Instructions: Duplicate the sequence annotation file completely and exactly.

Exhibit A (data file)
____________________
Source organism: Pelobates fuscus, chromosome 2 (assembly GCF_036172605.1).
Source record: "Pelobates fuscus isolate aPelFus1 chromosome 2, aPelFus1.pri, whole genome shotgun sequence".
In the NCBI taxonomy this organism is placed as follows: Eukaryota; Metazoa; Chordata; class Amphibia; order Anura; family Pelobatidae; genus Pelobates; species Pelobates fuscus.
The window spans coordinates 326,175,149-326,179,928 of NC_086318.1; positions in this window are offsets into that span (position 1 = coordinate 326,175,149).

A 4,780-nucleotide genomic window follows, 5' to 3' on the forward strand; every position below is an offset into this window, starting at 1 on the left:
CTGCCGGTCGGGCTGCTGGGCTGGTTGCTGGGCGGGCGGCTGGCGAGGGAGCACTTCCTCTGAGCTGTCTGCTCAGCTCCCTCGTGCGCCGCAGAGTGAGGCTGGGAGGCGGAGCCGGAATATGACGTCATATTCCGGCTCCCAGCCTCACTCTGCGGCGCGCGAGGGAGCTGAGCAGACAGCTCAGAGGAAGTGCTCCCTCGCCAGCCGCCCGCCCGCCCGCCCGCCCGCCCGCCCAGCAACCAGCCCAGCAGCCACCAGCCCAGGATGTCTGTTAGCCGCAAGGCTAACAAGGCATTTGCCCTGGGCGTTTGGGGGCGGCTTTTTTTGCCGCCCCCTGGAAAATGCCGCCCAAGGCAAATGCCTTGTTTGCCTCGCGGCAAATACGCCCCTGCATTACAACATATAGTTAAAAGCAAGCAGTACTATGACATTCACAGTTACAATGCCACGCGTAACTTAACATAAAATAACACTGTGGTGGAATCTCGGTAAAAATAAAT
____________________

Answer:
Source organism: Pelobates fuscus, chromosome 2 (assembly GCF_036172605.1).
Source record: "Pelobates fuscus isolate aPelFus1 chromosome 2, aPelFus1.pri, whole genome shotgun sequence".
In the NCBI taxonomy this organism is placed as follows: Eukaryota; Metazoa; Chordata; class Amphibia; order Anura; family Pelobatidae; genus Pelobates; species Pelobates fuscus.
The window spans coordinates 326,175,149-326,179,928 of NC_086318.1; positions in this window are offsets into that span (position 1 = coordinate 326,175,149).

A 4,780-nucleotide genomic window follows, 5' to 3' on the forward strand; every position below is an offset into this window, starting at 1 on the left:
CTGCCGGTCGGGCTGCTGGGCTGGTTGCTGGGCGGGCGGCTGGCGAGGGAGCACTTCCTCTGAGCTGTCTGCTCAGCTCCCTCGTGCGCCGCAGAGTGAGGCTGGGAGGCGGAGCCGGAATATGACGTCATATTCCGGCTCCCAGCCTCACTCTGCGGCGCGCGAGGGAGCTGAGCAGACAGCTCAGAGGAAGTGCTCCCTCGCCAGCCGCCCGCCCGCCCGCCCGCCCGCCCGCCCAGCAACCAGCCCAGCAGCCACCAGCCCAGGATGTCTGTTAGCCGCAAGGCTAACAAGGCATTTGCCCTGGGCGTTTGGGGGCGGCTTTTTTTGCCGCCCCCTGGAAAATGCCGCCCAAGGCAAATGCCTTGTTTGCCTCGCGGCAAATACGCCCCTGCATTACAACATATAGTTAAAAGCAAGCAGTACTATGACATTCACAGTTACAATGCCACGCGTAACTTAACATAAAATAACACTGTGGTGGAATCTCGGTAAAAATAAAT